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Donovan v. Local Union No. 120

decided: July 21, 1982.

RAYMOND J. DONOVAN, SECRETARY OF LABOR, UNITED STATES DEPARTMENT OF LABOR, PLAINTIFF-APPELLEE,
v.
LOCAL UNION NO. 120, LABORERS' INTERNATIONAL UNION OF NORTH AMERICA, AFL-CIO, DEFENDANT-APPELLANT



Appeal from the United States District Court for the Southern District of Indiana, Indianapolis Division. No. 77-C-633 -- Cale J. Holder, Judge.

Cudahy, Circuit Judge, John W. Peck*fn* and Fairchild, Senior Circuit Judges.

Author: Fairchild

FAIRCHILD, Senior Circuit Judge.

The Secretary of Labor ("Secretary") initiated this action under § 402(b) of the Labor Management Reporting and Disclosure Act of 1959 ("Act"), 29 U.S.C. § 482(b), to invalidate the June 25, 1977 election for the office of Secretary-Treasurer of Local No. 120 of the Laborers' International Union of North America ("Local"). The Secretary alleged that, by imposing an unreasonable qualification for office in violation of § 401(e) of the Act, 29 U.S.C. § 481(e),*fn1 the Local had denied a member in good standing the right to be a candidate in that election. The member, Laurence L. Rose, Jr., was disqualified for the office of Secretary-Treasurer under a provision of the International's Uniform Local Union Constitution which states that a candidate for office "shall be literate and otherwise competent to perform the duties of the office for which he is a candidate."*fn2 Upon finding that the provision violated 29 U.S.C. § 481(e), the district court nullified the election for the office of Secretary-Treasurer and, pursuant to § 402(c) of the Act, 29 U.S.C. § 482(c) ordered a new election to be held under the supervision of the Secretary. This appeal by the Local Union followed. The issues presented are (1) whether the Local Union was given the initial opportunity to consider the validity of the competency qualification as required by § 402(a), 29 U.S.C. § 482(a) of the Act, and (2) whether "competency" is a reasonable qualification for office under 29 U.S.C. § 481(e) when it is determined prior to the election by an appointed tribunal. Several other issues, relating to the propriety of the district court's election order, have been mooted by a special election held while this appeal has been pending, in compliance with that order.*fn3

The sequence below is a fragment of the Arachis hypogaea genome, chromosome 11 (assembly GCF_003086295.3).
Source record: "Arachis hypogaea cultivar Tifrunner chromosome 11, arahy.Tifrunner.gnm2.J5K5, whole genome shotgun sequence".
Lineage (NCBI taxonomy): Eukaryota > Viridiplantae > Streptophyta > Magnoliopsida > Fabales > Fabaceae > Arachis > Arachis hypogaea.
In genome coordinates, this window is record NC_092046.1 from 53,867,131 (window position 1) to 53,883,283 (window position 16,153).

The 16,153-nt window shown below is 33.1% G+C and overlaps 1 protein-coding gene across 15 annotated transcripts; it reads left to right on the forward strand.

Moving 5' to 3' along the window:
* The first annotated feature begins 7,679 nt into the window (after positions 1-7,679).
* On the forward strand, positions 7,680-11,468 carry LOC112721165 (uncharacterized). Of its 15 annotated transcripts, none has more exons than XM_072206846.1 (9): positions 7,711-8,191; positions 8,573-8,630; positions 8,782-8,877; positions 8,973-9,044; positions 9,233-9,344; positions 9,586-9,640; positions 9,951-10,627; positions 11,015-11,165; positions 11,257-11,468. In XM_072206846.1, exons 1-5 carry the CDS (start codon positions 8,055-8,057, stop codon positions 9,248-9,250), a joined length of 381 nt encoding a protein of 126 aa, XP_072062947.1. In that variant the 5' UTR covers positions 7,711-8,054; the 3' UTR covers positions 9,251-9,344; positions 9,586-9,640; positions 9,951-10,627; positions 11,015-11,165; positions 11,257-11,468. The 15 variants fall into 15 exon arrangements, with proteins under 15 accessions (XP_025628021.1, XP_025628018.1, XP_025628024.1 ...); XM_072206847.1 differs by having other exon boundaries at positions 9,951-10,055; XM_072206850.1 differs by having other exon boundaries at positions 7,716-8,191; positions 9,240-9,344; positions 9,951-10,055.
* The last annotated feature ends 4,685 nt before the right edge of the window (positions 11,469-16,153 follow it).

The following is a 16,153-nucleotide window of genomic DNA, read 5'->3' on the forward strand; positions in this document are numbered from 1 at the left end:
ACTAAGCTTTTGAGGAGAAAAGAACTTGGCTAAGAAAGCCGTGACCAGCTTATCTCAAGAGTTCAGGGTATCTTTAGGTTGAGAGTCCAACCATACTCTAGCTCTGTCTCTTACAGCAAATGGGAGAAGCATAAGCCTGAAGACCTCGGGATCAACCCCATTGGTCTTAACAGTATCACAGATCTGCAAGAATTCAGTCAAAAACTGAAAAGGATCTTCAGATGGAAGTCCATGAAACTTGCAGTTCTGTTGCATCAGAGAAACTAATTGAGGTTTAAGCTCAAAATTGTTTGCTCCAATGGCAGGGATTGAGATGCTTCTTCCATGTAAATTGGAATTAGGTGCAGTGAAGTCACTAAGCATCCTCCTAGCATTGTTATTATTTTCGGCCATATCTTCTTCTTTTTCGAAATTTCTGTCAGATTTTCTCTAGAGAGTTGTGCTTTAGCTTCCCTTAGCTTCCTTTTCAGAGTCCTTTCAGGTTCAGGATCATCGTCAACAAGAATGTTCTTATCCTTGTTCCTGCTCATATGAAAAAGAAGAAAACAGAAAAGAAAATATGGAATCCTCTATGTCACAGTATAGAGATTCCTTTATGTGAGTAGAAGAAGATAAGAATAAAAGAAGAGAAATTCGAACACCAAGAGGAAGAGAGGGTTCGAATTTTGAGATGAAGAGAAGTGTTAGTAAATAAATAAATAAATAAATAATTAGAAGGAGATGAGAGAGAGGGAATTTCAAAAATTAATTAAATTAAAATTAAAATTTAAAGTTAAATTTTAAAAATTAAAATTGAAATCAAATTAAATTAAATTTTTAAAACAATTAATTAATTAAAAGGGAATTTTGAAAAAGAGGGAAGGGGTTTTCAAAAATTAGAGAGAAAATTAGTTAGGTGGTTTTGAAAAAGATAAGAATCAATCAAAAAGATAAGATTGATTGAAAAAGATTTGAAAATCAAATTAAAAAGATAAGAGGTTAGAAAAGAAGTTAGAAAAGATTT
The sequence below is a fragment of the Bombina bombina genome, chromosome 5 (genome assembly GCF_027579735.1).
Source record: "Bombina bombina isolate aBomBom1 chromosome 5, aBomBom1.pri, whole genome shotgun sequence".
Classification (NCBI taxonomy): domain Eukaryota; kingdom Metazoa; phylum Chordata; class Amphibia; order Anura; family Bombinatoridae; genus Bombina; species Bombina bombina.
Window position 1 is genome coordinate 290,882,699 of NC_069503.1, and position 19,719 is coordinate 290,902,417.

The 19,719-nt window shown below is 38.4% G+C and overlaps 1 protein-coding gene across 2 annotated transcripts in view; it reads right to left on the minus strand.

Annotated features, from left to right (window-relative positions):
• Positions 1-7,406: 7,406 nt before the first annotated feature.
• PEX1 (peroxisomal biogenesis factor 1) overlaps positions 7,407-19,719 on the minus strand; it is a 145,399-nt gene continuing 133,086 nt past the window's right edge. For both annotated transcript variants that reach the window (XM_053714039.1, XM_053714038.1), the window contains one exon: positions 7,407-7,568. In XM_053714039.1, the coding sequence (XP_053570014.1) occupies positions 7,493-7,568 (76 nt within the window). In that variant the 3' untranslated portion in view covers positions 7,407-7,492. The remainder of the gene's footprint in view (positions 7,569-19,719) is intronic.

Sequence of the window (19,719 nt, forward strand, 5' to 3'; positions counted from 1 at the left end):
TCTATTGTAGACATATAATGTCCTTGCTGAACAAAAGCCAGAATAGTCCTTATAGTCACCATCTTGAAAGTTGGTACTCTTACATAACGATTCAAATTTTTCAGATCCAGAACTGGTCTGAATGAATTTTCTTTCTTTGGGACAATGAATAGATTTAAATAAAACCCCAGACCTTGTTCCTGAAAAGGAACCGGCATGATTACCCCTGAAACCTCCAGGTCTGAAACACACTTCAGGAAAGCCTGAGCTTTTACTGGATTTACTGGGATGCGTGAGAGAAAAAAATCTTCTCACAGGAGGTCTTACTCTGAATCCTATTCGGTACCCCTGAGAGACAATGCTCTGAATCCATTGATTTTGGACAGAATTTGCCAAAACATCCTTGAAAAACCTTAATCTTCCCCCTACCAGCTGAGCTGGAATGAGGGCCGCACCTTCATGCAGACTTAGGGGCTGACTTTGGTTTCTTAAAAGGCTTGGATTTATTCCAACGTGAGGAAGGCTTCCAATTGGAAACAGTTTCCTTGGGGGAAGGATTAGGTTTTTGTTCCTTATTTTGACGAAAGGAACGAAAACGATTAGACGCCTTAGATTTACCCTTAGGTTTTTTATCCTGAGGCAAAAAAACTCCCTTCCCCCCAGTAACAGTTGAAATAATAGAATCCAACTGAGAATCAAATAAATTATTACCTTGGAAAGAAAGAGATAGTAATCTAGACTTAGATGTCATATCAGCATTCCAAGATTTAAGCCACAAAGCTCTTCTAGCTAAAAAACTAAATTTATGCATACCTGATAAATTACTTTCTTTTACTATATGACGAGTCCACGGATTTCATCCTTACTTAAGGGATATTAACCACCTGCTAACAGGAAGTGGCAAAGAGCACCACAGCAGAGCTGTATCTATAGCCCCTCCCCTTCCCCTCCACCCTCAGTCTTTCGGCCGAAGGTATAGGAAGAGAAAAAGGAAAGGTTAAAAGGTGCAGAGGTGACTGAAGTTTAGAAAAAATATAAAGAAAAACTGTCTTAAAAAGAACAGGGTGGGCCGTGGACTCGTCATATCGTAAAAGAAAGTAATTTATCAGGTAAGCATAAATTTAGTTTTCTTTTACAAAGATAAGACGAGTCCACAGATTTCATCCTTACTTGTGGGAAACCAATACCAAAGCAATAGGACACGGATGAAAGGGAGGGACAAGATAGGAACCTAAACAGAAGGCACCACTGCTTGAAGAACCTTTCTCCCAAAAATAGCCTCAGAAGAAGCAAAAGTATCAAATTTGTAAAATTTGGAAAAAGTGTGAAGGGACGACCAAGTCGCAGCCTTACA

I. The Facts

On May 9, 1977, Local No. 120 held a meeting to nominate candidates for its upcoming June 25, 1977 election. At that meeting Laurence L. Rose, Jr. was nominated for the position of Secretary-Treasurer. Prior to the nomination meeting, the Local's Executive Board*fn4 appointed three Judges of Election*fn5 to screen the candidates for office. The Judges of Election received and considered a protest alleging that Mr. Rose was incompetent for the office of Secretary-Treasurer, and they subsequently disqualified him on that ground.

Following the Local's appeal procedure, Mr. Rose protested his disqualification in a May 24, 1977 letter to the International Union's General Executive Board. After a hearing on the protest, the General Executive Board denied Mr. Rose's appeal in a letter dated July 29, 1977. Mr. Rose then filed a complaint with the Secretary of Labor in accordance with the provisions of 29 U.S.C. § 482(a). The Secretary initiated this action after concluding that the prescribed qualification was unlawful under 29 U.S.C. § 481 (e).

II. Effect of the Special Election